Moreover, whereas the Classical Latin sentence is ambiguous (does AMICAM mean a friend or the friend?) Vulgar Latin would use LLE to designate a particular friend:
vde(t) lla(m) amica(m).
A SYNOPSIS OF THE ORIGIN AND DEVELOPMENT OF FRENCH SIBILANTS

A. Old French.
Old French had the sibilants outlined in Figure 2.

Figure 2. The Old French Sibilants.

(1) [s] as in O.Fr: sel, passer


(2) [ts] as in O.Fr: cent, place, laz
(3) [t] as in O.Fr: chanter, vache
(4) [z] as in O.Fr: rose, asne
(5) [d] as in O.Fr: jambe, mangier

The sources of these sibilants are outlined in (1) through (5).

1. O.Fr. [s] developed from Latin S or SS in all positions except those described in (2), also from C'T, CTY, SCY, SSY, STY,
TY (when final), and X: SPTEM > set, FSTA > feste, FALSA > false, MRS > murs, MSE > mois, CANTA(V)SSEM >
chantasse, ESSRE > estre, PRAEPS()TU > prevost, PLACT > plaist, DIRECTIRE > dresser, PSC NE > poisson,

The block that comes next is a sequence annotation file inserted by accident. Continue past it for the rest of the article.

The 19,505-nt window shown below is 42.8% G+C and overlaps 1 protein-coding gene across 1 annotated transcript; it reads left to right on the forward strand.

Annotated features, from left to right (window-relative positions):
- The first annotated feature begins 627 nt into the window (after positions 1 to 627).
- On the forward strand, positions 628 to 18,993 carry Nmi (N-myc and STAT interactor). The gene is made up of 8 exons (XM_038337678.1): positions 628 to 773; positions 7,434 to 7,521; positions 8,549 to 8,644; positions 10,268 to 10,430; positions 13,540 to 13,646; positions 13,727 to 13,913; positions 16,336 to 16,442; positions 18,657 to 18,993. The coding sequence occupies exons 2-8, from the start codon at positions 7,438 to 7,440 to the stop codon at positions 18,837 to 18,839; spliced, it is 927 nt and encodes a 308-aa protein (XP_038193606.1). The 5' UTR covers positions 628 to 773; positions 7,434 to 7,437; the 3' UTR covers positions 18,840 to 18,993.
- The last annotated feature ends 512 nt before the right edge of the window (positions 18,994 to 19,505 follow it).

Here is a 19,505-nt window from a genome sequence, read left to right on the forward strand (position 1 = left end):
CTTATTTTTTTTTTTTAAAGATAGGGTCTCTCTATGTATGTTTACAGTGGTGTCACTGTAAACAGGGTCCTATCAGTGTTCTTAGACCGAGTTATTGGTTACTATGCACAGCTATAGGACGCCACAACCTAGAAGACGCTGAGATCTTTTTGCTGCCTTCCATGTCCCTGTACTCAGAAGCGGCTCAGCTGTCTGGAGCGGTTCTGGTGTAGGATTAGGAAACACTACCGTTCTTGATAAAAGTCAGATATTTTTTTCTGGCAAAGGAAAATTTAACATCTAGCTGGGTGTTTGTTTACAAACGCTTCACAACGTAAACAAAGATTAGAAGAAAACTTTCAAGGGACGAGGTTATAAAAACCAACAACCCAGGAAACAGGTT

BASSRE > baissier, ANGSTA > angoisse, PALATU > palais, LAXRE > laissier.
2. O.Fr. [z] was the pronunciation of Latin S between vowels or before a voiced consonant; it also came from intervocalic
, SY, and TY: RSA > rose, ASNU > asne, CO(N)S(U)RE > cousdre, PLACRE > plaisir, BASIRE > baiser, RATINE >
raison.
(3) O.Fr. [ts] came from Latin (initial, protected, or final), from CY, and from TY preceded by a consonant other than S:
CNTU > cent, DLCE > dolce, PL(I)CE > puce, *RAD(I)CNA > racine, VCE > voiz, FAC A > face, SEDANT A > seance,
CAPTRE > chacier, MARTU > marz.
4. O.Fr. [t] developed from C(a) when initial, protected, or preceded by an unstressed vowel that dropped early, also from